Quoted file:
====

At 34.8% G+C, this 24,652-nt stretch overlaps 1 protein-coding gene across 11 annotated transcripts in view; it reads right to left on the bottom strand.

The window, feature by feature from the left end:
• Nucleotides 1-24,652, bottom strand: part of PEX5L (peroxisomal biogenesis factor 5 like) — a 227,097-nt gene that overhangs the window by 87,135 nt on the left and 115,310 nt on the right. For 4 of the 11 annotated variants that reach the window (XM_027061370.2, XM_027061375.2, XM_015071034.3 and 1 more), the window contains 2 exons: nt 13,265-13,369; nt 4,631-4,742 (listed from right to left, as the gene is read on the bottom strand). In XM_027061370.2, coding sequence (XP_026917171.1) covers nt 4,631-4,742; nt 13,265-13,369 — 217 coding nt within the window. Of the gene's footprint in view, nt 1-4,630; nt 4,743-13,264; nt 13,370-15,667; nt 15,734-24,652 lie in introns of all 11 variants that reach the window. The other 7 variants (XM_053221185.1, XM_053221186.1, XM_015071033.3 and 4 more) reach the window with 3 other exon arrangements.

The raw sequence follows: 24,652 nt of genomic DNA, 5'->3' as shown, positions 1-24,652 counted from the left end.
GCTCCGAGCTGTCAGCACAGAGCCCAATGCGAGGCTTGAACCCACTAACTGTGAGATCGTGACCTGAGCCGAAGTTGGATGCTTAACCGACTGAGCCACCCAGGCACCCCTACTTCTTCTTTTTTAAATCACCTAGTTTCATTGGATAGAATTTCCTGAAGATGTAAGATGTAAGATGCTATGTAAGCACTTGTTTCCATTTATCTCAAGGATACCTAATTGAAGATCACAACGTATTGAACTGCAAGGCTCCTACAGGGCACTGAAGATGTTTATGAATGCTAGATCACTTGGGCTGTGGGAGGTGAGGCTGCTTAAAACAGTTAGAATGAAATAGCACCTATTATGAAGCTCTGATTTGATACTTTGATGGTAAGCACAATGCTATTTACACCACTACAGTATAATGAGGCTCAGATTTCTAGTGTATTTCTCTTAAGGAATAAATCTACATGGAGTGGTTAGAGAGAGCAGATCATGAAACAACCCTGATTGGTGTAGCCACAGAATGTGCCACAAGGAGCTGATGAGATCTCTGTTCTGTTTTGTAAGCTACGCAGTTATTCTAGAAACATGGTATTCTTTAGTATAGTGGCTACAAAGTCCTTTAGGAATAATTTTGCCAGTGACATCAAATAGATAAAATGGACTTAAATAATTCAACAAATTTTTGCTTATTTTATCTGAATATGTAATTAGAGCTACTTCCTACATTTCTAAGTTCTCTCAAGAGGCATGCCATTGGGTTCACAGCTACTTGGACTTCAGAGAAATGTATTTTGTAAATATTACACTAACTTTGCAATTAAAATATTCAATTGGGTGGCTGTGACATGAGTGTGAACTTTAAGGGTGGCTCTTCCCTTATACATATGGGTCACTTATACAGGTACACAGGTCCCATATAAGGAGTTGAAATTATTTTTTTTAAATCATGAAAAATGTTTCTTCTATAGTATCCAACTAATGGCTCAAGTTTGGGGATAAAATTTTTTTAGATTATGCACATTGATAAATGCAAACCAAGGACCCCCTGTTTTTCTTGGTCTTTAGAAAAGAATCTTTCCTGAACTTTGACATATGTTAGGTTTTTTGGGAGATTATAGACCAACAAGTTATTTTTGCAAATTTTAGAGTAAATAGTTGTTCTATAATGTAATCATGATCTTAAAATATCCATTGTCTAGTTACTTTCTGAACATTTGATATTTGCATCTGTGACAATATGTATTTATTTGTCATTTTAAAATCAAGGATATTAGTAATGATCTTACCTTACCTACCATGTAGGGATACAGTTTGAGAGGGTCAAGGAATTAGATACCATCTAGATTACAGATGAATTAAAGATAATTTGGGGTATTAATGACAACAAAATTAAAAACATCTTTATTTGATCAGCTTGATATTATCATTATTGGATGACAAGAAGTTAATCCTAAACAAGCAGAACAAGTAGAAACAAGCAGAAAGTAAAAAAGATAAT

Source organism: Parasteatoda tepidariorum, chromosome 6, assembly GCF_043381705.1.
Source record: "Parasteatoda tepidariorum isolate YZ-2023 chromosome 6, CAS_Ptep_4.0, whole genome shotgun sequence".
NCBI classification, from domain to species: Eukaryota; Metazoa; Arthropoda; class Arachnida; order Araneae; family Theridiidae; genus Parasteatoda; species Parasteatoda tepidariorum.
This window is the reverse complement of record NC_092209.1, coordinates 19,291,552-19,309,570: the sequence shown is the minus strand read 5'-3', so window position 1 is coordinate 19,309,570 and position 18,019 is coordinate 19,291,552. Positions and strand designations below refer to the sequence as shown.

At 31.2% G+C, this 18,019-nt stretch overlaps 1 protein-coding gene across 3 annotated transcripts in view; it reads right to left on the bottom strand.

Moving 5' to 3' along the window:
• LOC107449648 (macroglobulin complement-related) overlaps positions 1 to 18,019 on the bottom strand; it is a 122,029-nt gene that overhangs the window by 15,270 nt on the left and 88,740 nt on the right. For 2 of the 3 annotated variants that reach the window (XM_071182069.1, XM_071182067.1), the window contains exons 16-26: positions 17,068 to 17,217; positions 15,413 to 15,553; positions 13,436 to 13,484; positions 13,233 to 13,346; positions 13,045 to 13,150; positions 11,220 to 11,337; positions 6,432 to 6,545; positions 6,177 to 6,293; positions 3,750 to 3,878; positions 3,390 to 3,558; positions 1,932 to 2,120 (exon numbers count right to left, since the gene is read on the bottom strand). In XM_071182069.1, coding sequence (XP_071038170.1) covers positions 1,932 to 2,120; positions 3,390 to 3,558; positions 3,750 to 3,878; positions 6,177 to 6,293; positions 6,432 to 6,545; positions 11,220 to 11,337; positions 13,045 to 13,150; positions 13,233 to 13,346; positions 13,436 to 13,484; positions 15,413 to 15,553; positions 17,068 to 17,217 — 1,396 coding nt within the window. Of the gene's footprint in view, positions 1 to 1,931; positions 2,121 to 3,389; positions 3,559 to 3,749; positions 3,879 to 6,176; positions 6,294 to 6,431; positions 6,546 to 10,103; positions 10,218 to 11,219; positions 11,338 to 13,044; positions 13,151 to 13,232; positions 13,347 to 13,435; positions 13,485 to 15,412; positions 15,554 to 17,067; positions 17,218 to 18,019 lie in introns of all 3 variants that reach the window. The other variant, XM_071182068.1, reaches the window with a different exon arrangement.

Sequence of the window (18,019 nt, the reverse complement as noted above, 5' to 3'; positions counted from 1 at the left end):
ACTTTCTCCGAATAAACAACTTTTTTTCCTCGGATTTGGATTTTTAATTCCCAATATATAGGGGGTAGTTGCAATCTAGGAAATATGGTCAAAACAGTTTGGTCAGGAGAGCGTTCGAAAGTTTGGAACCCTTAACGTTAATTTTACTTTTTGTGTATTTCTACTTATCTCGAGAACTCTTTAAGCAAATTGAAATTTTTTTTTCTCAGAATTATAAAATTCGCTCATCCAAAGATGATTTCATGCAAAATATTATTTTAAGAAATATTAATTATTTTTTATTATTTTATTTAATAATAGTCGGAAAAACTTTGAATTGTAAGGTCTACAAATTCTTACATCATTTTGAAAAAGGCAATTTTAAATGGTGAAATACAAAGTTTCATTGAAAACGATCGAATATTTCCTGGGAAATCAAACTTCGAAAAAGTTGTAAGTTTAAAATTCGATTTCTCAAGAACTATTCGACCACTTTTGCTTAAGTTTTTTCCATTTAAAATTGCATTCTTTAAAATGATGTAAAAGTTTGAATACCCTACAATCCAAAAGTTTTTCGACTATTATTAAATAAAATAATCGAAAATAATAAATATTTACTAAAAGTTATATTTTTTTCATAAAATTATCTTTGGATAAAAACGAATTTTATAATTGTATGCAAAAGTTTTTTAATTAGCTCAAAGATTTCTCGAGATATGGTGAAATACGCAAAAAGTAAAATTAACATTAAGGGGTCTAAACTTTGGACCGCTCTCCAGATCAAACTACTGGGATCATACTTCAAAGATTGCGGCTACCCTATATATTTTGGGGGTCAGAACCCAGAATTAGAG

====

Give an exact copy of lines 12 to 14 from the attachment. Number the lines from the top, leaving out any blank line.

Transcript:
• LOC107449648 (macroglobulin complement-related) overlaps positions 1 to 18,019 on the bottom strand; it is a 122,029-nt gene that overhangs the window by 15,270 nt on the left and 88,740 nt on the right. For 2 of the 3 annotated variants that reach the window (XM_071182069.1, XM_071182067.1), the window contains exons 16-26: positions 17,068 to 17,217; positions 15,413 to 15,553; positions 13,436 to 13,484; positions 13,233 to 13,346; positions 13,045 to 13,150; positions 11,220 to 11,337; positions 6,432 to 6,545; positions 6,177 to 6,293; positions 3,750 to 3,878; positions 3,390 to 3,558; positions 1,932 to 2,120 (exon numbers count right to left, since the gene is read on the bottom strand). In XM_071182069.1, coding sequence (XP_071038170.1) covers positions 1,932 to 2,120; positions 3,390 to 3,558; positions 3,750 to 3,878; positions 6,177 to 6,293; positions 6,432 to 6,545; positions 11,220 to 11,337; positions 13,045 to 13,150; positions 13,233 to 13,346; positions 13,436 to 13,484; positions 15,413 to 15,553; positions 17,068 to 17,217 — 1,396 coding nt within the window. Of the gene's footprint in view, positions 1 to 1,931; positions 2,121 to 3,389; positions 3,559 to 3,749; positions 3,879 to 6,176; positions 6,294 to 6,431; positions 6,546 to 10,103; positions 10,218 to 11,219; positions 11,338 to 13,044; positions 13,151 to 13,232; positions 13,347 to 13,435; positions 13,485 to 15,412; positions 15,554 to 17,067; positions 17,218 to 18,019 lie in introns of all 3 variants that reach the window. The other variant, XM_071182068.1, reaches the window with a different exon arrangement.

Sequence of the window (18,019 nt, the reverse complement as noted above, 5' to 3'; positions counted from 1 at the left end):
ACTTTCTCCGAATAAACAACTTTTTTTCCTCGGATTTGGATTTTTAATTCCCAATATATAGGGGGTAGTTGCAATCTAGGAAATATGGTCAAAACAGTTTGGTCAGGAGAGCGTTCGAAAGTTTGGAACCCTTAACGTTAATTTTACTTTTTGTGTATTTCTACTTATCTCGAGAACTCTTTAAGCAAATTGAAATTTTTTTTTCTCAGAATTATAAAATTCGCTCATCCAAAGATGATTTCATGCAAAATATTATTTTAAGAAATATTAATTATTTTTTATTATTTTATTTAATAATAGTCGGAAAAACTTTGAATTGTAAGGTCTACAAATTCTTACATCATTTTGAAAAAGGCAATTTTAAATGGTGAAATACAAAGTTTCATTGAAAACGATCGAATATTTCCTGGGAAATCAAACTTCGAAAAAGTTGTAAGTTTAAAATTCGATTTCTCAAGAACTATTCGACCACTTTTGCTTAAGTTTTTTCCATTTAAAATTGCATTCTTTAAAATGATGTAAAAGTTTGAATACCCTACAATCCAAAAGTTTTTCGACTATTATTAAATAAAATAATCGAAAATAATAAATATTTACTAAAAGTTATATTTTTTTCATAAAATTATCTTTGGATAAAAACGAATTTTATAATTGTATGCAAAAGTTTTTTAATTAGCTCAAAGATTTCTCGAGATATGGTGAAATACGCAAAAAGTAAAATTAACATTAAGGGGTCTAAACTTTGGACCGCTCTCCAGATCAAACTACTGGGATCATACTTCAAAGATTGCGGCTACCCTATATATTTTGGGGGTCAGAACCCAGAATTAGAG